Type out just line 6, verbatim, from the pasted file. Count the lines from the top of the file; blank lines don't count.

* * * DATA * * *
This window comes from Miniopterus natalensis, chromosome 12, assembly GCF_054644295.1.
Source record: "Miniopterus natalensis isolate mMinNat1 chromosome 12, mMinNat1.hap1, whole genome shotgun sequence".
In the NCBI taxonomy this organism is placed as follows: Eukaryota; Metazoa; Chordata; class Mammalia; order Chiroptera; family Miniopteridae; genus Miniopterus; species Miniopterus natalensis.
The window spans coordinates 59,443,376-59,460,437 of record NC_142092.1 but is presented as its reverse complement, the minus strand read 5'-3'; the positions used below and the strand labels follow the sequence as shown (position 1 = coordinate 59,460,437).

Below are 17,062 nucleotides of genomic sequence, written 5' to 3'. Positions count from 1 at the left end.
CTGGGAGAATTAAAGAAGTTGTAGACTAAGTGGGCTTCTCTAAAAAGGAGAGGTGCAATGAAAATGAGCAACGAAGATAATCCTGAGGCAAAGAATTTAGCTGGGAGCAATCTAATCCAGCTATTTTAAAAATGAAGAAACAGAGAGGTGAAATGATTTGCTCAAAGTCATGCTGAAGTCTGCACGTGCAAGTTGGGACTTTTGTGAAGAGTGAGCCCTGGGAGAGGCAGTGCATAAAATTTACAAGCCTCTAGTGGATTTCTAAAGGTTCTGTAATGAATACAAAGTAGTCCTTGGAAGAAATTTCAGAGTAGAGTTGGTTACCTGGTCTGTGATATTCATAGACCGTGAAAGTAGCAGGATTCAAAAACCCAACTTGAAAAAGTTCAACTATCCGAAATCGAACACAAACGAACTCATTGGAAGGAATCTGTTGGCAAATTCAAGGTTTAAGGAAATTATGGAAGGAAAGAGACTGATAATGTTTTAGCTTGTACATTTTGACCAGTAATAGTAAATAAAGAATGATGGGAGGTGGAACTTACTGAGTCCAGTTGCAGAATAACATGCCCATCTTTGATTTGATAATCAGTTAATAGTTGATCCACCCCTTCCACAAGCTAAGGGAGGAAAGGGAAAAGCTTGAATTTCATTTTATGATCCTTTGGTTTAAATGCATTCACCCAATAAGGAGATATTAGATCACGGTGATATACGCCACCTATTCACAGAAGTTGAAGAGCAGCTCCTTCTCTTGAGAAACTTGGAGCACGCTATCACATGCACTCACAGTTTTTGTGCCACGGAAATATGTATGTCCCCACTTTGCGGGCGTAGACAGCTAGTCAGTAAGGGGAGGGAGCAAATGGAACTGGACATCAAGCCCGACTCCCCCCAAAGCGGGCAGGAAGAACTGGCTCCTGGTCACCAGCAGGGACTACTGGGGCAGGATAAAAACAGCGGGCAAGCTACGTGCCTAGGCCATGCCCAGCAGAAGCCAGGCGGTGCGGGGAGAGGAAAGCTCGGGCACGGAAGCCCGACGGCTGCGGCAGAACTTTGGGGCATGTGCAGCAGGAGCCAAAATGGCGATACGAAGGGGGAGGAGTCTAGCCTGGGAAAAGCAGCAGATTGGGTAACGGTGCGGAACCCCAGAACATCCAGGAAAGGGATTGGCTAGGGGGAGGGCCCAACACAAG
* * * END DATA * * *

CTGGGAGAATTAAAGAAGTTGTAGACTAAGTGGGCTTCTCTAAAAAGGAGAGGTGCAATGAAAATGAGCAACGAAGATAATCCTGAGGCAAAGAATTTAGCTGGGAGCAATCTAATCCAGCTATTTTAAAAATGAAGAAACAGAGAGGTGAAATGATTTGCTCAAAGTCATGCTGAAGTCTGCACGTGCAAGTTGGGACTTTTGTGAAGAGTGAGCCCTGGGAGAGGCAGTGCATAAAATTTACAAGCCTCTAGTGGATTTCTAAAGGTTCTGTAATGAATACAAAGTAGTCCTTGGAAGAAATTTCAGAGTAGAGTTGGTTACCTGGTCTGTGATATTCATAGACCGTGAAAGTAGCAGGATTCAAAAACCCAACTTGAAAAAGTTCAACTATCCGAAATCGAACACAAACGAACTCATTGGAAGGAATCTGTTGGCAAATTCAAGGTTTAAGGAAATTATGGAAGGAAAGAGACTGATAATGTTTTAGCTTGTACATTTTGACCAGTAATAGTAAATAAAGAATGATGGGAGGTGGAACTTACTGAGTCCAGTTGCAGAATAACATGCCCATCTTTGATTTGATAATCAGTTAATAGTTGATCCACCCCTTCCACAAGCTAAGGGAGGAAAGGGAAAAGCTTGAATTTCATTTTATGATCCTTTGGTTTAAATGCATTCACCCAATAAGGAGATATTAGATCACGGTGATATACGCCACCTATTCACAGAAGTTGAAGAGCAGCTCCTTCTCTTGAGAAACTTGGAGCACGCTATCACATGCACTCACAGTTTTTGTGCCACGGAAATATGTATGTCCCCACTTTGCGGGCGTAGACAGCTAGTCAGTAAGGGGAGGGAGCAAATGGAACTGGACATCAAGCCCGACTCCCCCCAAAGCGGGCAGGAAGAACTGGCTCCTGGTCACCAGCAGGGACTACTGGGGCAGGATAAAAACAGCGGGCAAGCTACGTGCCTAGGCCATGCCCAGCAGAAGCCAGGCGGTGCGGGGAGAGGAAAGCTCGGGCACGGAAGCCCGACGGCTGCGGCAGAACTTTGGGGCATGTGCAGCAGGAGCCAAAATGGCGATACGAAGGGGGAGGAGTCTAGCCTGGGAAAAGCAGCAGATTGGGTAACGGTGCGGAACCCCAGAACATCCAGGAAAGGGATTGGCTAGGGGGAGGGCCCAACACAAG